Calligraphy should be a fun and relaxing activity, not something that you don’t look forward to or resent. To that end, you shouldn’t force yourself to write if you’re not feeling it. If you’d rather spend your free time on a particular day getting out in nature, trying out a recipe, or reading a book, do it! Balancing activities will make your time with your pointed pen that much sweeter when you can get back to it.

    6. Make a Pleasant Environment

    Writing Calligraphy
    Try to make sure that your desk space is clean and clear! It’s a bit easier to think — and write — when you don’t have to deal with clutter.

    To me, calligraphy offers a welcome retreat from the demands of everyday life, so I try to craft an environment that complements that. I always wear comfortable clothing, have a cup of herbal tea at hand, and an audiobook or podcast playing in the background. Your ideal environment might be different from mine, so do what works for you to make your creation space feel good.

    7. Vary the Calligraphy Styles that You Use

    Mail Art
    These envelopes celebrate a range of different calligraphy styles. Some are neat and orderly, while others feel a bit more wild and organic!

    I sometimes feel like Zoolander talking about his new “Blue Steel” look when I launch into calligraphy style talk. But, honestly: writing in the same style over and over can get boring, which is why I suspect that modern calligraphy has risen in popularity. There are days where you’ll feel like writing elegant, traditional words, and you should give in to that! Other days, you might want to write something that looks a little less structured, and that’s perfect, too. After all, calligraphy is just another art form that provides a way to express yourself!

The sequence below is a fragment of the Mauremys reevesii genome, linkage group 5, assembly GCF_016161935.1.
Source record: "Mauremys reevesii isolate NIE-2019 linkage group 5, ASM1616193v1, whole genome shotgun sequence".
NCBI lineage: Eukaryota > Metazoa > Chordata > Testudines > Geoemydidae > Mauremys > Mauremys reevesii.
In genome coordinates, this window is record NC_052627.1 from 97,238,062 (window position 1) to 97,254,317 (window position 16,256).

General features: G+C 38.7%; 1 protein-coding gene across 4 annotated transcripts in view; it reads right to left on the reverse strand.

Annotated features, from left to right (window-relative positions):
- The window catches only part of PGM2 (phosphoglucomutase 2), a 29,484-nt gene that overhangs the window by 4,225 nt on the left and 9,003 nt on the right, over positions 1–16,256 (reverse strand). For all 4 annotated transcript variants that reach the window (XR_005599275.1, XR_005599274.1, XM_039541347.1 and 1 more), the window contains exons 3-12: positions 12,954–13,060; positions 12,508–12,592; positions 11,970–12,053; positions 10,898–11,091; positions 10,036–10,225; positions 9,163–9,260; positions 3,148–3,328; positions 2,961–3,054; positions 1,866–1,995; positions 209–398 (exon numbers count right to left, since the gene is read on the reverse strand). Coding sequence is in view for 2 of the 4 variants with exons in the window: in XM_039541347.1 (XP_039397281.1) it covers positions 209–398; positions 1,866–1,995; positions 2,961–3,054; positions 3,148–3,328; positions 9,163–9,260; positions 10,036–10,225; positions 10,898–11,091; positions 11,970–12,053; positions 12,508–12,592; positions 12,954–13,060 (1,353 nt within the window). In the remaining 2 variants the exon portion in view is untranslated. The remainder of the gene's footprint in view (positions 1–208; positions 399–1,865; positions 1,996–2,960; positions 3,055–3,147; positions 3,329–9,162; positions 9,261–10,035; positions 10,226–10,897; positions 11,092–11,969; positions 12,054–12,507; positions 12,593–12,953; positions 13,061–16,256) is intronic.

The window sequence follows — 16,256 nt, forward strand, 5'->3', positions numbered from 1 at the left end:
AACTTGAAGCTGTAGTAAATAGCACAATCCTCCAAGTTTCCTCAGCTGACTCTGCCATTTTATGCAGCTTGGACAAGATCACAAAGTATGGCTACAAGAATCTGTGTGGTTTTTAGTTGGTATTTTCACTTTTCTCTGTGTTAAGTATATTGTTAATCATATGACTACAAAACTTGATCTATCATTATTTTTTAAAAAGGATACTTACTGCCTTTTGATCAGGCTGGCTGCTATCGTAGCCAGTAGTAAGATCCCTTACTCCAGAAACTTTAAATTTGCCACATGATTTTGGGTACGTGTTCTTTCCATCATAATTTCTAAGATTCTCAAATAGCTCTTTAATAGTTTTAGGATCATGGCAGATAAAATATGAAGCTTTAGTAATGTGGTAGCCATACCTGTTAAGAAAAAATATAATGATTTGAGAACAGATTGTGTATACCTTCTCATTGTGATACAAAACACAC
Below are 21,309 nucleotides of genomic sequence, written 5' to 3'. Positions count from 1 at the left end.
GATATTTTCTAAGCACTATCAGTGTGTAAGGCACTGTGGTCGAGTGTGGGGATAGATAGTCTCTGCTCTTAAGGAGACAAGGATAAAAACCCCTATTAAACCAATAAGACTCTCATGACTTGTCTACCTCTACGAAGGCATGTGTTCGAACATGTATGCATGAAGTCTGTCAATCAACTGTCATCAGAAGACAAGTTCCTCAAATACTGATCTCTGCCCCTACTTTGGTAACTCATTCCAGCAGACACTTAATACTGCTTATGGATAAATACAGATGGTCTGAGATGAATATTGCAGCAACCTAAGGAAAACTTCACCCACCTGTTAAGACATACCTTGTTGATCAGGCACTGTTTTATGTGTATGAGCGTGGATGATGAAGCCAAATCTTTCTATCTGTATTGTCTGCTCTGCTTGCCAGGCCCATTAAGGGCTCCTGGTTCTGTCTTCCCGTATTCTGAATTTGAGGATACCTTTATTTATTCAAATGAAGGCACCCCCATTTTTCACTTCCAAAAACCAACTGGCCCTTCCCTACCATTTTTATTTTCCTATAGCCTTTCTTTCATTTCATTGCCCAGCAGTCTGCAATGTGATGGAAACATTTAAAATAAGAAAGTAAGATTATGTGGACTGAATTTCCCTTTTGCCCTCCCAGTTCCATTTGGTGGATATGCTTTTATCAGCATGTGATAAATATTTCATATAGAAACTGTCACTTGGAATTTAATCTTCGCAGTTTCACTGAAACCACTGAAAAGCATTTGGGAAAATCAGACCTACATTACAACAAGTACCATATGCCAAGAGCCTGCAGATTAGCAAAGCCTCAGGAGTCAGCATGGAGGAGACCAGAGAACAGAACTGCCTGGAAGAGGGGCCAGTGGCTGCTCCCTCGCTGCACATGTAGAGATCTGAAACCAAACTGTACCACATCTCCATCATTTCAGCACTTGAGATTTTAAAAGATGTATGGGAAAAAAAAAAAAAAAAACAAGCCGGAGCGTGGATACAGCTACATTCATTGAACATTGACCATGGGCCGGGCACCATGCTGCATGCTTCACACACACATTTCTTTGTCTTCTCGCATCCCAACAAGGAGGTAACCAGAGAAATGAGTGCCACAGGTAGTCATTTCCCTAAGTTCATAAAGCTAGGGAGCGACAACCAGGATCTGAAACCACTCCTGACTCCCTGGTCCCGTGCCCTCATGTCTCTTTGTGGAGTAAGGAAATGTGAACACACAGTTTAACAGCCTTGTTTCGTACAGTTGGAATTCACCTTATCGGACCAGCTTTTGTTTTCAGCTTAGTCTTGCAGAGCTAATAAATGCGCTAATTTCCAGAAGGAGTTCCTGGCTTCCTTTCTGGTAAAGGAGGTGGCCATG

How TPK Can Help

    So much of this website is dedicated to supporting your pointed pen calligraphy endeavors. Even blog posts that aren’t calligraphy-related endeavor to keep things fresh by exploring other ways to channel your creativity. My philosophy? Flex your creative muscle in general, and you’ll see an improvement in your calligraphy!

    Ink on the "perfect summer day" sketchbook page
    I love to incorporate calligraphy into my sketchbooking projects. This particular page features a lot of fun modern script!

    When I’m not writing tutorials that aim to inspire, I’m developing worksheets or video courses to educate and inspire. Try any of the Not Your Average Calligraphy Drills, especially the calligraphy medallions. The Intermediate Modern Calligraphy Online Course is also excellent for those who want a creativity-boosting pointed pen challenge. I love grading the homework in that course because people always come up with cool concepts for the “Cafe Carlos” menu assignment!

    These are two students’ takes on a calligraphy menu design project from the Intermediate Modern Calligraphy Online Course.

    If you like watercolor, too, consider learning how to make a watercolor illustrated map. That project concept marries lettering and calligraphy skills with illustration and watercolor in order to make eye-catching personalized maps. Or, for straightforward practice, try taking on a simple calligraphy worksheet. As long as a certain form of pointed pen calligraphy practice (or a project) appeals to you, you can’t go wrong.

    It’s important to remember that, just like any skill or hobby, calligraphy isn’t perfect all the time. Not every project you make will be fantastic, and that’s alright. It’s all part of evolving your personal style and adding enjoyment to your life! Thanks very much for reading, and I hope that this article brings some inspiration to your calligraphy creation.


    Lindsey's Signature | The Postman's Knock